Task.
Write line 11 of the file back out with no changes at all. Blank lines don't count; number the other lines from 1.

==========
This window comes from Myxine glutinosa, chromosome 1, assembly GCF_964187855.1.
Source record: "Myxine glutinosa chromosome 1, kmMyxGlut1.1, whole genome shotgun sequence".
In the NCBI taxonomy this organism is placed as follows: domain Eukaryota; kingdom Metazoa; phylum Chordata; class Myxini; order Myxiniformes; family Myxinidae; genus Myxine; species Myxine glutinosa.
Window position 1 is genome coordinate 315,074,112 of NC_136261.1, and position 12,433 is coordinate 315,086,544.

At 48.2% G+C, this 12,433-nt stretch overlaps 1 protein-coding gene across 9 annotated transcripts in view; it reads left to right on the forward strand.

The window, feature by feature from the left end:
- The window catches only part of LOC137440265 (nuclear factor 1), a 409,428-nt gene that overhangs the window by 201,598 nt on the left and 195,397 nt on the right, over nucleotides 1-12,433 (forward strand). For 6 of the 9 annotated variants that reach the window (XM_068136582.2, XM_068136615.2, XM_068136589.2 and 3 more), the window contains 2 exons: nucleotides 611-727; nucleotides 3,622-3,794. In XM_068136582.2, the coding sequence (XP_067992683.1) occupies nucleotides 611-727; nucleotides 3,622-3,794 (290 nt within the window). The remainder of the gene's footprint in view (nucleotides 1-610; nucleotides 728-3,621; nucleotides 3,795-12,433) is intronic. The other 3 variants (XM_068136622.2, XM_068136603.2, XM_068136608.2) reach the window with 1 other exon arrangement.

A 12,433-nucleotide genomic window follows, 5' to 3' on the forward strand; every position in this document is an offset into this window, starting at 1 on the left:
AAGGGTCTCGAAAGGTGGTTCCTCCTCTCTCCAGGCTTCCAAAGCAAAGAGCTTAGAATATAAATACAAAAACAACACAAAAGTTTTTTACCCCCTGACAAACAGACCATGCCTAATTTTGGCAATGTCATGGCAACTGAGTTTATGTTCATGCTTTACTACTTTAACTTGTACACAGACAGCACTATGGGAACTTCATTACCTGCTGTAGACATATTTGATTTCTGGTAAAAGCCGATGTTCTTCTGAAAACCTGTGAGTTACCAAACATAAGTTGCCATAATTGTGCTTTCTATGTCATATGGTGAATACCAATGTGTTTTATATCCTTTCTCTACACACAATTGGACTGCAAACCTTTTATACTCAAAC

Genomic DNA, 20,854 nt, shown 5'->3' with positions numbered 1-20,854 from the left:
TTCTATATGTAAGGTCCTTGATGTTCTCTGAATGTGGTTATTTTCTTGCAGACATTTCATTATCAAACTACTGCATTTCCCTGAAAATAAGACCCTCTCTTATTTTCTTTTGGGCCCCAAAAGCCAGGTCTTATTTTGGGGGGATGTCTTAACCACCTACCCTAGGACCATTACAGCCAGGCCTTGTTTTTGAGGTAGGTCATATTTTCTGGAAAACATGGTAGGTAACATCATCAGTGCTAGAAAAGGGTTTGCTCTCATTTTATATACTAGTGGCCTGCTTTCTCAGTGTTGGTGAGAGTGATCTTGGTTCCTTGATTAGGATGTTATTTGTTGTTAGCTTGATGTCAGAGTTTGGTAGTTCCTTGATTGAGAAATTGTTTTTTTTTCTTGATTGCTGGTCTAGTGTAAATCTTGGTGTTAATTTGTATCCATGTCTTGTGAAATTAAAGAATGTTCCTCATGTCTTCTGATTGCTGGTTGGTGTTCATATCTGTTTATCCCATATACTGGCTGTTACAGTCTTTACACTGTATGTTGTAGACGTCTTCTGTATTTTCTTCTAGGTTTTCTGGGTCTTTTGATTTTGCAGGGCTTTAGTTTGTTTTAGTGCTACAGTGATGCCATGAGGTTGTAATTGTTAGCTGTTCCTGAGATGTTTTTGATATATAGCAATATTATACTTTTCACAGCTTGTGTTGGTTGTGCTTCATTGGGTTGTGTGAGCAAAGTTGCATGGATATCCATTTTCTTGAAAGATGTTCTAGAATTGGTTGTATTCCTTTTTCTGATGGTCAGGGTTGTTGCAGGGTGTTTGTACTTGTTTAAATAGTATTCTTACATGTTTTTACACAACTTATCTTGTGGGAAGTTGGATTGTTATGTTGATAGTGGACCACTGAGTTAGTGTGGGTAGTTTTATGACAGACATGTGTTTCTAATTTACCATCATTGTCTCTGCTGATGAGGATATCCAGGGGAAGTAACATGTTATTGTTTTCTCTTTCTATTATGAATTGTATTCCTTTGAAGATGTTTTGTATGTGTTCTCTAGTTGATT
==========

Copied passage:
TTCTATATGTAAGGTCCTTGATGTTCTCTGAATGTGGTTATTTTCTTGCAGACATTTCATTATCAAACTACTGCATTTCCCTGAAAATAAGACCCTCTCTTATTTTCTTTTGGGCCCCAAAAGCCAGGTCTTATTTTGGGGGGATGTCTTAACCACCTACCCTAGGACCATTACAGCCAGGCCTTGTTTTTGAGGTAGGTCATATTTTCTGGAAAACATGGTAGGTAACATCATCAGTGCTAGAAAAGGGTTTGCTCTCATTTTATATACTAGTGGCCTGCTTTCTCAGTGTTGGTGAGAGTGATCTTGGTTCCTTGATTAGGATGTTATTTGTTGTTAGCTTGATGTCAGAGTTTGGTAGTTCCTTGATTGAGAAATTGTTTTTTTTTCTTGATTGCTGGTCTAGTGTAAATCTTGGTGTTAATTTGTATCCATGTCTTGTGAAATTAAAGAATGTTCCTCATGTCTTCTGATTGCTGGTTGGTGTTCATATCTGTTTATCCCATATACTGGCTGTTACAGTCTTTACACTGTATGTTGTAGACGTCTTCTGTATTTTCTTCTAGGTTTTCTGGGTCTTTTGATTTTGCAGGGCTTTAGTTTGTTTTAGTGCTACAGTGATGCCATGAGGTTGTAATTGTTAGCTGTTCCTGAGATGTTTTTGATATATAGCAATATTATACTTTTCACAGCTTGTGTTGGTTGTGCTTCATTGGGTTGTGTGAGCAAAGTTGCATGGATATCCATTTTCTTGAAAGATGTTCTAGAATTGGTTGTATTCCTTTTTCTGATGGTCAGGGTTGTTGCAGGGTGTTTGTACTTGTTTAAATAGTATTCTTACATGTTTTTACACAACTTATCTTGTGGGAAGTTGGATTGTTATGTTGATAGTGGACCACTGAGTTAGTGTGGGTAGTTTTATGACAGACATGTGTTTCTAATTTACCATCATTGTCTCTGCTGATGAGGATATCCAGGGGAAGTAACATGTTATTGTTTTCTCTTTCTATTATGAATTGTATTCCTTTGAAGATGTTTTGTATGTGTTCTCTAGTTGATT